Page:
20. Complacency? Don’t worry about it.

love it. 

Comment by Don Ingram on July 25, 2013 at 7:52pm

Or as seen recently regarding Airbus automation...

" Should only be two beings in a cockpit - A pilot and a dog. The pilot's job is to feed the dog and the dog's job is to bite the pilot if he attempts to touch the controls." ;-)

Comment by Antonie Kruger on July 25, 2013 at 11:27pm

Good read, thanks for sharing.


Moderator
Comment by Gary Mortimer on July 26, 2013 at 1:07am

This is perhaps the human factors poster boy incident for UA http://web.mit.edu/aeroastro/labs/halab/papers/Carrigan_AUVSI.pdf

Comment by Rob_Lefebvre on July 26, 2013 at 5:49am

Great equipment helps but creates a lack of proficiency in pilots when it comes time to hand fly. It is imperative that a pilot recognize this and always keep hand flying skills proficient. Additionally, sometimes the gee-whiz stuff is just a big distraction when what you really need to do is look out the window and fly the plane... Automation is great, but it is a major human factor discussion on how to safely integrate it into the cockpit.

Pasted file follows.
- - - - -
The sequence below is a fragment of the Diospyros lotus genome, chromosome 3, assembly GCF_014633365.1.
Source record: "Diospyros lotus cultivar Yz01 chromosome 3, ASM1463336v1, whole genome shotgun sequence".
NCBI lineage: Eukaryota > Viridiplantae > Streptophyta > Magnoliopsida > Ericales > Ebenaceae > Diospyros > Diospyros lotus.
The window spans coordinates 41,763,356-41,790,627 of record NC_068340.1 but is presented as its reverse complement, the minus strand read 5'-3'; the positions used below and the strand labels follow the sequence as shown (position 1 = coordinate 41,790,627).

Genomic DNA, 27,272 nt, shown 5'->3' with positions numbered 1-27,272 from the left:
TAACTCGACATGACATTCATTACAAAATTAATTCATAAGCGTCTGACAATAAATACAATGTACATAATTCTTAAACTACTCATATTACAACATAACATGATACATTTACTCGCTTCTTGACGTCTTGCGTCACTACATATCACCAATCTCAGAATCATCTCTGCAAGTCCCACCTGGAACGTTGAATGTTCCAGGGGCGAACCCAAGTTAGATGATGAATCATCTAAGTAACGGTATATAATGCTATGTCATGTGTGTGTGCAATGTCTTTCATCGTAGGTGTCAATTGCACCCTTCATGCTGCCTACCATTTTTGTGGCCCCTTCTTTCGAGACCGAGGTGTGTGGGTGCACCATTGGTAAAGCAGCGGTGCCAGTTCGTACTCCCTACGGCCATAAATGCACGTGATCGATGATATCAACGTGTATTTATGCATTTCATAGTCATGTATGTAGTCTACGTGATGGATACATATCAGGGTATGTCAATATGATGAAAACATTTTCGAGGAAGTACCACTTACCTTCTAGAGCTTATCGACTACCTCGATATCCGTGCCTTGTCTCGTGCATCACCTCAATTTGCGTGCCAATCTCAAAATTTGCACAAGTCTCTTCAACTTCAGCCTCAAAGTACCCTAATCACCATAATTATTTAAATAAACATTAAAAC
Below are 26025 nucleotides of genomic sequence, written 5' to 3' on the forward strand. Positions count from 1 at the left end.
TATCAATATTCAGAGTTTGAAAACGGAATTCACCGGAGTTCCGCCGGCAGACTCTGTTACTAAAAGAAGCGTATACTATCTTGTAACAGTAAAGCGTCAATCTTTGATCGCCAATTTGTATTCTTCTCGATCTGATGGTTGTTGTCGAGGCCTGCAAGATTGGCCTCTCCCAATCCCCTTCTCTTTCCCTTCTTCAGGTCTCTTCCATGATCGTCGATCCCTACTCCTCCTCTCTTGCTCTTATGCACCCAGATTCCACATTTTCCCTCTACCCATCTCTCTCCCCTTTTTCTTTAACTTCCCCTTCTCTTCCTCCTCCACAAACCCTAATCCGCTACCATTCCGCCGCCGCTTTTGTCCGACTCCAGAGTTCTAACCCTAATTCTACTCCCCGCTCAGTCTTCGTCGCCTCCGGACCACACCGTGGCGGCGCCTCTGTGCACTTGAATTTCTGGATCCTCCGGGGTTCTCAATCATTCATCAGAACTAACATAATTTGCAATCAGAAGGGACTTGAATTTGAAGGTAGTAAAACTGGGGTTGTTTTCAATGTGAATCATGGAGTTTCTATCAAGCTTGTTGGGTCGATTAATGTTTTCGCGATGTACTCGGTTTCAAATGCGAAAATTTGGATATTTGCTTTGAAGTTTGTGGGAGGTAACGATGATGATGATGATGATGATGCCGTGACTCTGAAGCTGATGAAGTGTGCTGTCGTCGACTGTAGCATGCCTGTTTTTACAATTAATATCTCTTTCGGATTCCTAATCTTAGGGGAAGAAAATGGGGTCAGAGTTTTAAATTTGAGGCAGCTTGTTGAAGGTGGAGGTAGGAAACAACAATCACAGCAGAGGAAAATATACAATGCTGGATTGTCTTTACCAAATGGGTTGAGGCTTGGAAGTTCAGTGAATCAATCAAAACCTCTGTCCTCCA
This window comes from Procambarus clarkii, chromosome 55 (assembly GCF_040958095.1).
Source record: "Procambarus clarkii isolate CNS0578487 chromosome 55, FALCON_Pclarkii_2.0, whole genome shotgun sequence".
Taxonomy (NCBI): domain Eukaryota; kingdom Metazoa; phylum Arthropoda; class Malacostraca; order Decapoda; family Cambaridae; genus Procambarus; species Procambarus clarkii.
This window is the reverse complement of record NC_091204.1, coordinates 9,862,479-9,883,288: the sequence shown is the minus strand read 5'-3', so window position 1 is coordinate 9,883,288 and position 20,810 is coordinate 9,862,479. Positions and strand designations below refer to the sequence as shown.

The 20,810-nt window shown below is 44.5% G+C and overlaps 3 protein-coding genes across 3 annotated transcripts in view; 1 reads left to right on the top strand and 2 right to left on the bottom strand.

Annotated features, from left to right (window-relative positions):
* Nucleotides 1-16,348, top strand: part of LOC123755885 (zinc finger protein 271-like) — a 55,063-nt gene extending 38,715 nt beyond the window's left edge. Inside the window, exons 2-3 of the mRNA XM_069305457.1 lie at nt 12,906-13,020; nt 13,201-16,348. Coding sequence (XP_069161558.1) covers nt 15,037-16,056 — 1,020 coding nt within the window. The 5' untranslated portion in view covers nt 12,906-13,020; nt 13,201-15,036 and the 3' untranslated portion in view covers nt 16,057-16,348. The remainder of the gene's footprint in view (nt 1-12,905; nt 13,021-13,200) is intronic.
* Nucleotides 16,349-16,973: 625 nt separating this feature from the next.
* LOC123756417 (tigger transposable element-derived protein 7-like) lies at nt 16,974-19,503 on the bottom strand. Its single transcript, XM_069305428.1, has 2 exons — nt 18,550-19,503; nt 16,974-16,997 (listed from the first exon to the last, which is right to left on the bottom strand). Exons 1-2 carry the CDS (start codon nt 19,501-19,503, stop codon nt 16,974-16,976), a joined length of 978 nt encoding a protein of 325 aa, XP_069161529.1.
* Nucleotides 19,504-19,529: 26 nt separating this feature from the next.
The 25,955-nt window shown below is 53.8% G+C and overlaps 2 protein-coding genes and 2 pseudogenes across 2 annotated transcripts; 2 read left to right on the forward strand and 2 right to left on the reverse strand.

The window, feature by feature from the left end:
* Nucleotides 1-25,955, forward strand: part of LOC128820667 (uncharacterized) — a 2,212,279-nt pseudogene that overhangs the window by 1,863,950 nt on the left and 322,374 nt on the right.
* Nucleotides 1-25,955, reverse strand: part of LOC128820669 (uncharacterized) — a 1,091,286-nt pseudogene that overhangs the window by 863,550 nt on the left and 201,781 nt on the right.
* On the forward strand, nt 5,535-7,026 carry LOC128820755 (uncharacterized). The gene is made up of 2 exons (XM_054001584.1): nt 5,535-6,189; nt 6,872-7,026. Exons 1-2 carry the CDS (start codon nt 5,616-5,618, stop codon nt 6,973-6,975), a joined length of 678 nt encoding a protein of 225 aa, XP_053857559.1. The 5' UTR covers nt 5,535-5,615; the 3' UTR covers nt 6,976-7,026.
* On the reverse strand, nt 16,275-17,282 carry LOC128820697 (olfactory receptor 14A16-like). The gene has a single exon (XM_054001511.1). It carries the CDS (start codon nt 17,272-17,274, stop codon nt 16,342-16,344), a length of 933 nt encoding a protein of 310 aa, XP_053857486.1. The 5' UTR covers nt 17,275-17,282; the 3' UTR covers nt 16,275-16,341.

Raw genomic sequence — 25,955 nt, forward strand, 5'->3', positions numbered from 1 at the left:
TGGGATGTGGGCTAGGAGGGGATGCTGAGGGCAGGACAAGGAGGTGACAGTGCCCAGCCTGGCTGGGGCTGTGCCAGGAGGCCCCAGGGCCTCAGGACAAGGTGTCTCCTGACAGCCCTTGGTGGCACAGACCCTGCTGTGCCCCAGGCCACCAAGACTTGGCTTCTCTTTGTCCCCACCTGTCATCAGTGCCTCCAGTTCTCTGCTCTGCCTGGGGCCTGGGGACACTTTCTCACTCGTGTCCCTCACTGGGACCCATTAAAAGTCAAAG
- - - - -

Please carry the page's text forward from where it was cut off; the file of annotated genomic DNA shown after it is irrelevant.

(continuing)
I think the idea is to get to the point where there's absolutely no need for hand flying, or even a pilot in the cockpit.

Comment by Rob_Lefebvre on July 26, 2013 at 5:50am

This is perhaps the human factors poster boy incident for UA http://web.mit.edu/aeroastro/labs/halab/papers/Carrigan_AUVSI.pdf

Is there anything in there about the ridiculousness of combining a 2 position switch and a 3 position switch to choose from 6 flight conditions? :p

Comment by Phill Scott on July 26, 2013 at 6:07am

Gary - thanks for posting that up.  Very interesting read.  Goes to show that humans are still the weakest link - whether it's the one at the control or the one designing the system.  The mind boggles at the Iridium system mistake.

Comment by Euan Ramsay on July 26, 2013 at 6:09am

Lol - very droll R_Lefebvre...

With one revision:

...ridiculousness of combining a sequential 2 position switch and a 3 position switch to choose from 6 flight conditions?

 

Anyone who has set RTL before Auto will know what I mean.